Loto-Quebec faces inter-province competition

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Quebec provincial gambling group has seen an increase in its online revenue, though not enough to topple its West Coast rival.


A contentious new bill, however, could upset the hegemon.

Earlier this month, Loto-Quebec released its FY2016 report, announcing a revenue rise of 2.1 percent to C$3.6b with profits remaining steady at C$1.23bn just exceeding the year’s target.

The group’s foundation lottery operations saw revenue inch up 1.7 percent to C$1.83bn, including the Mise-o-jeu parlay sports betting offering, which contributed a 16.5 percent year-on-year revenue rise of C$76.7m.

Espacejeux.com, Loto-Quebec’s online gambling site, reported a revenue rise of 29.7 percent to C$85.9m which, though impressive, falls short of the C$157.6m reported by PlayNow.com, operated by the British Columbia Lottery Corporation, in a province less than two-thirds of Quebec’s population.

An announcement by Quebec legislators, however, may benefit the province.

The approval of a contentious law, Bill 74, would ensure the East Coast province’s internet service providers block the domains of all gambling sites other than Espacejeux or select sites approved by Loto- Quebec.

Though challenged in court by the national telecom operators association and rejected by the national telecom regulator, Loto-Quebec says it is proceeding under the assumption that the Bill will come into effect.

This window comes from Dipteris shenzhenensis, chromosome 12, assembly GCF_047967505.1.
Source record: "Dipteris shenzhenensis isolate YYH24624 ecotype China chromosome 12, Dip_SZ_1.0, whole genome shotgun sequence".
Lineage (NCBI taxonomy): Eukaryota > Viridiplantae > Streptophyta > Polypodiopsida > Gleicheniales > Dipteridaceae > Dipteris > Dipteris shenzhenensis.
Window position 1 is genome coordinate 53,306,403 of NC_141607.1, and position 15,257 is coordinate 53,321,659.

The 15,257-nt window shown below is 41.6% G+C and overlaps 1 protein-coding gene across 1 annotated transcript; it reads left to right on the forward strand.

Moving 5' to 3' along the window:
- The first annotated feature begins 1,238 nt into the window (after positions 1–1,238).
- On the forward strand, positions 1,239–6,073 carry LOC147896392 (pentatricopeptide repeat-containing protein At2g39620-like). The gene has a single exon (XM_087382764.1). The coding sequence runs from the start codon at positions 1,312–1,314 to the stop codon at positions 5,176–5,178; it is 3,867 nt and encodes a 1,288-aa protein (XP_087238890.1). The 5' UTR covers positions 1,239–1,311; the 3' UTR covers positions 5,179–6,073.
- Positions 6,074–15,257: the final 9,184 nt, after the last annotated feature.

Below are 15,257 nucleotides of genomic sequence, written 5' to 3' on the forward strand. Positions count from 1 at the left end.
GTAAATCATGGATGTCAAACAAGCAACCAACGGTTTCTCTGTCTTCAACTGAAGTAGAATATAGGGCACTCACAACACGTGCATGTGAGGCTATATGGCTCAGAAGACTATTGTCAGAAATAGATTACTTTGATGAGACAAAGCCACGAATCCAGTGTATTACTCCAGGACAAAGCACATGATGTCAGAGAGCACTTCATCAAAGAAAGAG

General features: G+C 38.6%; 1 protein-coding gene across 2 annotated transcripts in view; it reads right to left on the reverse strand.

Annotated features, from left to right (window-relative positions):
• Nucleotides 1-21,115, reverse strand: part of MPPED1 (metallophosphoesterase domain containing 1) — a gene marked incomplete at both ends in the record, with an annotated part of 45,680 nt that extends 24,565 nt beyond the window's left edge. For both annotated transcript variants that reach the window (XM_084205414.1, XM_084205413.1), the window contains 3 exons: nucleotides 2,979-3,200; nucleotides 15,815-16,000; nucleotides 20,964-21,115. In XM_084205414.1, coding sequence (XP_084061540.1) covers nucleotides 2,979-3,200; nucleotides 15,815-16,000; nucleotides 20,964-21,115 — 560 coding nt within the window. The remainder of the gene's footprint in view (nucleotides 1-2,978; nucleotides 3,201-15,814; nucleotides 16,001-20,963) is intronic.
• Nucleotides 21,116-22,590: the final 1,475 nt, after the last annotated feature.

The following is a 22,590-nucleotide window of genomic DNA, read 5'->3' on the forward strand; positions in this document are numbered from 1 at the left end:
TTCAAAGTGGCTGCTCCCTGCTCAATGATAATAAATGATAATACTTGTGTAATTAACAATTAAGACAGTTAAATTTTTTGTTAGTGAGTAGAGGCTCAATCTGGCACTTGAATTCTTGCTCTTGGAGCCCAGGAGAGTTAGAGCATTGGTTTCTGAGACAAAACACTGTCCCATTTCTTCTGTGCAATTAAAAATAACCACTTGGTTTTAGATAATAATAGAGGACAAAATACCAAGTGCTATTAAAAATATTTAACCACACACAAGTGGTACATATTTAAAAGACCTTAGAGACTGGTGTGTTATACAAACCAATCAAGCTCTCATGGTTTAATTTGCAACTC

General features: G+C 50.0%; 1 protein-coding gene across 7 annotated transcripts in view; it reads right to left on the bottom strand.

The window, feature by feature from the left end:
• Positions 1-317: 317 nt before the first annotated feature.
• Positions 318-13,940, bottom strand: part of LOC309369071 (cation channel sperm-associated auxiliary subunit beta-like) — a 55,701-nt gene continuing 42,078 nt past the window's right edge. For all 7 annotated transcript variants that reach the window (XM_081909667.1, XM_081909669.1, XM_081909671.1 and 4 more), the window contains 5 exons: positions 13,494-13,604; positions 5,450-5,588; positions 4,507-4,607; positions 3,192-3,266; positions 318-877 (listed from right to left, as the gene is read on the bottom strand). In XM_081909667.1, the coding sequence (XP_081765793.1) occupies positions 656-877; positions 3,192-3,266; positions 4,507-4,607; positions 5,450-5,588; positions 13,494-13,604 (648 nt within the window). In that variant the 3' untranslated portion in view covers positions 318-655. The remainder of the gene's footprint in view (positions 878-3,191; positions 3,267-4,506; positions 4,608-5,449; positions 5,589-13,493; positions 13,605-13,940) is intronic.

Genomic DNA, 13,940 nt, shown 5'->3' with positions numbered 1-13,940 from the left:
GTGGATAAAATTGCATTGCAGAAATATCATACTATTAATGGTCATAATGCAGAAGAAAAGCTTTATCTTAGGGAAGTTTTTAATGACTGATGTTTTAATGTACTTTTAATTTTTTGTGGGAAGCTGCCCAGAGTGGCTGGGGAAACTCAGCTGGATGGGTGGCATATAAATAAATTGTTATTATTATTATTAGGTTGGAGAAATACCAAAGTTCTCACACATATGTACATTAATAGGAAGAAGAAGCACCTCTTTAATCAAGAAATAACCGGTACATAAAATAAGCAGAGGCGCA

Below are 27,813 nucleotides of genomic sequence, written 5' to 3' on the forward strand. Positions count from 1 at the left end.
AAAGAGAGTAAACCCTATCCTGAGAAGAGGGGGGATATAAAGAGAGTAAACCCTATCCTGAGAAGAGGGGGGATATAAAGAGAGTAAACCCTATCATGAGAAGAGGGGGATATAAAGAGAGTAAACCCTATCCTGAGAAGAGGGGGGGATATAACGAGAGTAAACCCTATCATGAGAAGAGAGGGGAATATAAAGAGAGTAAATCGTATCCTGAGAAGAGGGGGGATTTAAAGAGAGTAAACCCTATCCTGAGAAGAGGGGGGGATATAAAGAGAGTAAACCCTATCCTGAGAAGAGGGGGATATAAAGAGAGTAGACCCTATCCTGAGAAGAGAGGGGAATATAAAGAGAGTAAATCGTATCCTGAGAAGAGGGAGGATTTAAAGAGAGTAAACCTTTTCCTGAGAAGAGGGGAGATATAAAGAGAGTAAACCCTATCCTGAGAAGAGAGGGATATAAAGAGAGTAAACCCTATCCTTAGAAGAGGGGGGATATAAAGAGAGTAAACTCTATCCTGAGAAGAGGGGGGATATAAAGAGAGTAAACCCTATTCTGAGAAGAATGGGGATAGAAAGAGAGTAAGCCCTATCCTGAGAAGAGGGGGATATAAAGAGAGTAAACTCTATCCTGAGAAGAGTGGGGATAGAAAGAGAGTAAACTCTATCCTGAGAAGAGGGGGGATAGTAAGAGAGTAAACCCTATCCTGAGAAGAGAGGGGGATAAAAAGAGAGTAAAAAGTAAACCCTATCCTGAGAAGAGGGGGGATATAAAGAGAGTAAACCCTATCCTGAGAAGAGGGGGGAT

The group stated their teams are “already working on the required IT advancements” to ensure Espacejeux will cope with the consequent surge in users.

Alongside this, Loto-Quebec’s efforts to “make the client experience more fluid when navigating among product families” sees a new online ‘virtual store’ launch in October, offering a single site offering lotteries, poker and slot machines.

In August, Loto-Quebec issued its Q1 2017-18 report, with overall revenue rising 6.2 percent year-on-year to C$882.4m, while Espacejeux’s numbers gained 42.3 percent to C$24.5m.

Online lottery revenue rose 51 percent to C$11.3m while online gaming was up 35 percent to C$13.1m.

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